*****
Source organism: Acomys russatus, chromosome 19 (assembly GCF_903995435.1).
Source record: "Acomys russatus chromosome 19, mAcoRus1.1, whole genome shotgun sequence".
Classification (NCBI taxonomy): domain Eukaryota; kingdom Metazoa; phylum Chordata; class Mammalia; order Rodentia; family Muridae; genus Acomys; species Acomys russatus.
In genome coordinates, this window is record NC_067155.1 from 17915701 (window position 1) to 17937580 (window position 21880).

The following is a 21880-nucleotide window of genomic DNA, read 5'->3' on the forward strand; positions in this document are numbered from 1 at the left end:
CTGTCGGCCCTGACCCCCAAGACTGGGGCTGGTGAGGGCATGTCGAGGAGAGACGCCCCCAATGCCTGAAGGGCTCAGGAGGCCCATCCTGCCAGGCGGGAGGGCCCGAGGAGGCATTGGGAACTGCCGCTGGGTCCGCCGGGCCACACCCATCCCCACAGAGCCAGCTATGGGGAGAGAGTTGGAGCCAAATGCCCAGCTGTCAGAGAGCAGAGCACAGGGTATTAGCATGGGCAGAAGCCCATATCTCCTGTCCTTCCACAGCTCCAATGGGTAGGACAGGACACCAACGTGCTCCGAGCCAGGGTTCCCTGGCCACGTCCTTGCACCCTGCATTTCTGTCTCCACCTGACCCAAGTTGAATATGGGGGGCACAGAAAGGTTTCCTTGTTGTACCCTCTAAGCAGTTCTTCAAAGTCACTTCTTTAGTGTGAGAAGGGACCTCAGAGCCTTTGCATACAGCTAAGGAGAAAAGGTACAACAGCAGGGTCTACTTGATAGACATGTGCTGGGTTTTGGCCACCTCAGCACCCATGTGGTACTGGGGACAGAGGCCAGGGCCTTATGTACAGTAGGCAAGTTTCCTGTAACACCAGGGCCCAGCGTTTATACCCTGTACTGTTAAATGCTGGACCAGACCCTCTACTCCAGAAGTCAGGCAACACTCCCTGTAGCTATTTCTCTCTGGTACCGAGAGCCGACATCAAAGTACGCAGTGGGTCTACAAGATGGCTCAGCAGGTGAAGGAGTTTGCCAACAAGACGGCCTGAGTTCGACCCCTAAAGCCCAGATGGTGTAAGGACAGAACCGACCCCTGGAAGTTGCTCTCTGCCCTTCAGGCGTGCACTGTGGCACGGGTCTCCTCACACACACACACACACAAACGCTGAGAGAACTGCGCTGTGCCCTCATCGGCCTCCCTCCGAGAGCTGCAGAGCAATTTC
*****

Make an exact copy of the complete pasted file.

Source organism: Acomys russatus, chromosome 19 (assembly GCF_903995435.1).
Source record: "Acomys russatus chromosome 19, mAcoRus1.1, whole genome shotgun sequence".
Classification (NCBI taxonomy): domain Eukaryota; kingdom Metazoa; phylum Chordata; class Mammalia; order Rodentia; family Muridae; genus Acomys; species Acomys russatus.
In genome coordinates, this window is record NC_067155.1 from 17915701 (window position 1) to 17937580 (window position 21880).

The following is a 21880-nucleotide window of genomic DNA, read 5'->3' on the forward strand; positions in this document are numbered from 1 at the left end:
CTGTCGGCCCTGACCCCCAAGACTGGGGCTGGTGAGGGCATGTCGAGGAGAGACGCCCCCAATGCCTGAAGGGCTCAGGAGGCCCATCCTGCCAGGCGGGAGGGCCCGAGGAGGCATTGGGAACTGCCGCTGGGTCCGCCGGGCCACACCCATCCCCACAGAGCCAGCTATGGGGAGAGAGTTGGAGCCAAATGCCCAGCTGTCAGAGAGCAGAGCACAGGGTATTAGCATGGGCAGAAGCCCATATCTCCTGTCCTTCCACAGCTCCAATGGGTAGGACAGGACACCAACGTGCTCCGAGCCAGGGTTCCCTGGCCACGTCCTTGCACCCTGCATTTCTGTCTCCACCTGACCCAAGTTGAATATGGGGGGCACAGAAAGGTTTCCTTGTTGTACCCTCTAAGCAGTTCTTCAAAGTCACTTCTTTAGTGTGAGAAGGGACCTCAGAGCCTTTGCATACAGCTAAGGAGAAAAGGTACAACAGCAGGGTCTACTTGATAGACATGTGCTGGGTTTTGGCCACCTCAGCACCCATGTGGTACTGGGGACAGAGGCCAGGGCCTTATGTACAGTAGGCAAGTTTCCTGTAACACCAGGGCCCAGCGTTTATACCCTGTACTGTTAAATGCTGGACCAGACCCTCTACTCCAGAAGTCAGGCAACACTCCCTGTAGCTATTTCTCTCTGGTACCGAGAGCCGACATCAAAGTACGCAGTGGGTCTACAAGATGGCTCAGCAGGTGAAGGAGTTTGCCAACAAGACGGCCTGAGTTCGACCCCTAAAGCCCAGATGGTGTAAGGACAGAACCGACCCCTGGAAGTTGCTCTCTGCCCTTCAGGCGTGCACTGTGGCACGGGTCTCCTCACACACACACACACACAAACGCTGAGAGAACTGCGCTGTGCCCTCATCGGCCTCCCTCCGAGAGCTGCAGAGCAATTTC